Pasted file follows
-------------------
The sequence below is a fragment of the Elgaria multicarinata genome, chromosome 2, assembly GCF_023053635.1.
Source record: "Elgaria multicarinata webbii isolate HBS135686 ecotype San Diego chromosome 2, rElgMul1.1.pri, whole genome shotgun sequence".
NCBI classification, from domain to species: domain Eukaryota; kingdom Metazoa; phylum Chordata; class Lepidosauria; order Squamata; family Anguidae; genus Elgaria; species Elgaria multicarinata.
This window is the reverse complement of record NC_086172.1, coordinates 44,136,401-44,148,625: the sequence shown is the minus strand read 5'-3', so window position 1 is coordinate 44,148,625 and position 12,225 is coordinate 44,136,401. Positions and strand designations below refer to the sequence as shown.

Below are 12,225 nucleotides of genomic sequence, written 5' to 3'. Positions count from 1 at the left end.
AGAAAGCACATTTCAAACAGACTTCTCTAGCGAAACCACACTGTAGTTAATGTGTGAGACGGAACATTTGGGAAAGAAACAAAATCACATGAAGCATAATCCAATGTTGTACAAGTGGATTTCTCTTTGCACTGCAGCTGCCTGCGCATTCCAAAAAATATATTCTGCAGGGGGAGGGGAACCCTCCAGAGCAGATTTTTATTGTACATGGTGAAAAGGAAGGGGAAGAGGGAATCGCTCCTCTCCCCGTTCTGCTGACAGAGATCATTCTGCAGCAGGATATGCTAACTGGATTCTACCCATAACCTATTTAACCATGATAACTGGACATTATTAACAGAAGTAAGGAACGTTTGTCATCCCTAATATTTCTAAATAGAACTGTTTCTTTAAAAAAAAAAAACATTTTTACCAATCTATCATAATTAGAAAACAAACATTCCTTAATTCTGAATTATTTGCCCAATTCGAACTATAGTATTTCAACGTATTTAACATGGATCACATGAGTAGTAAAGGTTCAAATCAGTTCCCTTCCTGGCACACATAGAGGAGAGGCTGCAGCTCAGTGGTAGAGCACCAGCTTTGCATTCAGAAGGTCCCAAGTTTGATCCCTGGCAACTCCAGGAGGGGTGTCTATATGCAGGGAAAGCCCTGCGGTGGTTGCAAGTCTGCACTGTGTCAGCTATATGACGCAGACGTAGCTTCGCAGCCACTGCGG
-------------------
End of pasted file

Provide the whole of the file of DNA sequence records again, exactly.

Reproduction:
The sequence below is a fragment of the Elgaria multicarinata genome, chromosome 2, assembly GCF_023053635.1.
Source record: "Elgaria multicarinata webbii isolate HBS135686 ecotype San Diego chromosome 2, rElgMul1.1.pri, whole genome shotgun sequence".
NCBI classification, from domain to species: domain Eukaryota; kingdom Metazoa; phylum Chordata; class Lepidosauria; order Squamata; family Anguidae; genus Elgaria; species Elgaria multicarinata.
This window is the reverse complement of record NC_086172.1, coordinates 44,136,401-44,148,625: the sequence shown is the minus strand read 5'-3', so window position 1 is coordinate 44,148,625 and position 12,225 is coordinate 44,136,401. Positions and strand designations below refer to the sequence as shown.

Below are 12,225 nucleotides of genomic sequence, written 5' to 3'. Positions count from 1 at the left end.
AGAAAGCACATTTCAAACAGACTTCTCTAGCGAAACCACACTGTAGTTAATGTGTGAGACGGAACATTTGGGAAAGAAACAAAATCACATGAAGCATAATCCAATGTTGTACAAGTGGATTTCTCTTTGCACTGCAGCTGCCTGCGCATTCCAAAAAATATATTCTGCAGGGGGAGGGGAACCCTCCAGAGCAGATTTTTATTGTACATGGTGAAAAGGAAGGGGAAGAGGGAATCGCTCCTCTCCCCGTTCTGCTGACAGAGATCATTCTGCAGCAGGATATGCTAACTGGATTCTACCCATAACCTATTTAACCATGATAACTGGACATTATTAACAGAAGTAAGGAACGTTTGTCATCCCTAATATTTCTAAATAGAACTGTTTCTTTAAAAAAAAAAAACATTTTTACCAATCTATCATAATTAGAAAACAAACATTCCTTAATTCTGAATTATTTGCCCAATTCGAACTATAGTATTTCAACGTATTTAACATGGATCACATGAGTAGTAAAGGTTCAAATCAGTTCCCTTCCTGGCACACATAGAGGAGAGGCTGCAGCTCAGTGGTAGAGCACCAGCTTTGCATTCAGAAGGTCCCAAGTTTGATCCCTGGCAACTCCAGGAGGGGTGTCTATATGCAGGGAAAGCCCTGCGGTGGTTGCAAGTCTGCACTGTGTCAGCTATATGACGCAGACGTAGCTTCGCAGCCACTGCGG